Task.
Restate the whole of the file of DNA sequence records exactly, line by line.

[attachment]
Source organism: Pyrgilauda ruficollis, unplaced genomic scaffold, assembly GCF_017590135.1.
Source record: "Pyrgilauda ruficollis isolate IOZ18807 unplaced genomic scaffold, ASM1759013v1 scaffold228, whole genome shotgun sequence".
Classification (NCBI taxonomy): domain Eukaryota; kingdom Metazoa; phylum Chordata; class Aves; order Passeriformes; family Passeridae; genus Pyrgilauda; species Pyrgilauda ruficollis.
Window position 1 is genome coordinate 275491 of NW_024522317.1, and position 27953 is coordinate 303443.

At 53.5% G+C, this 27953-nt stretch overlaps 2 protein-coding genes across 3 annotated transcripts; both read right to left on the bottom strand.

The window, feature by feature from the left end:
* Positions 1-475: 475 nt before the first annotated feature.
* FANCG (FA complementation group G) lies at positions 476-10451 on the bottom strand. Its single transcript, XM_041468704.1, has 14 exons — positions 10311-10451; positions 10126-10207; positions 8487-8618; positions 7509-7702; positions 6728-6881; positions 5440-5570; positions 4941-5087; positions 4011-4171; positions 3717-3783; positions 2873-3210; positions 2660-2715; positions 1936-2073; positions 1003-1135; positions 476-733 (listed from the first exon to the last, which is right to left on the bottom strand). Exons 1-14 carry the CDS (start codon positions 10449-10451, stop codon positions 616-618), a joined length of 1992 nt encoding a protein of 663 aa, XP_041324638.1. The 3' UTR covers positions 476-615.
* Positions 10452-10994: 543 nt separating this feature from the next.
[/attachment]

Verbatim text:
Source organism: Pyrgilauda ruficollis, unplaced genomic scaffold, assembly GCF_017590135.1.
Source record: "Pyrgilauda ruficollis isolate IOZ18807 unplaced genomic scaffold, ASM1759013v1 scaffold228, whole genome shotgun sequence".
Classification (NCBI taxonomy): domain Eukaryota; kingdom Metazoa; phylum Chordata; class Aves; order Passeriformes; family Passeridae; genus Pyrgilauda; species Pyrgilauda ruficollis.
Window position 1 is genome coordinate 275491 of NW_024522317.1, and position 27953 is coordinate 303443.

At 53.5% G+C, this 27953-nt stretch overlaps 2 protein-coding genes across 3 annotated transcripts; both read right to left on the bottom strand.

The window, feature by feature from the left end:
* Positions 1-475: 475 nt before the first annotated feature.
* FANCG (FA complementation group G) lies at positions 476-10451 on the bottom strand. Its single transcript, XM_041468704.1, has 14 exons — positions 10311-10451; positions 10126-10207; positions 8487-8618; positions 7509-7702; positions 6728-6881; positions 5440-5570; positions 4941-5087; positions 4011-4171; positions 3717-3783; positions 2873-3210; positions 2660-2715; positions 1936-2073; positions 1003-1135; positions 476-733 (listed from the first exon to the last, which is right to left on the bottom strand). Exons 1-14 carry the CDS (start codon positions 10449-10451, stop codon positions 616-618), a joined length of 1992 nt encoding a protein of 663 aa, XP_041324638.1. The 3' UTR covers positions 476-615.
* Positions 10452-10994: 543 nt separating this feature from the next.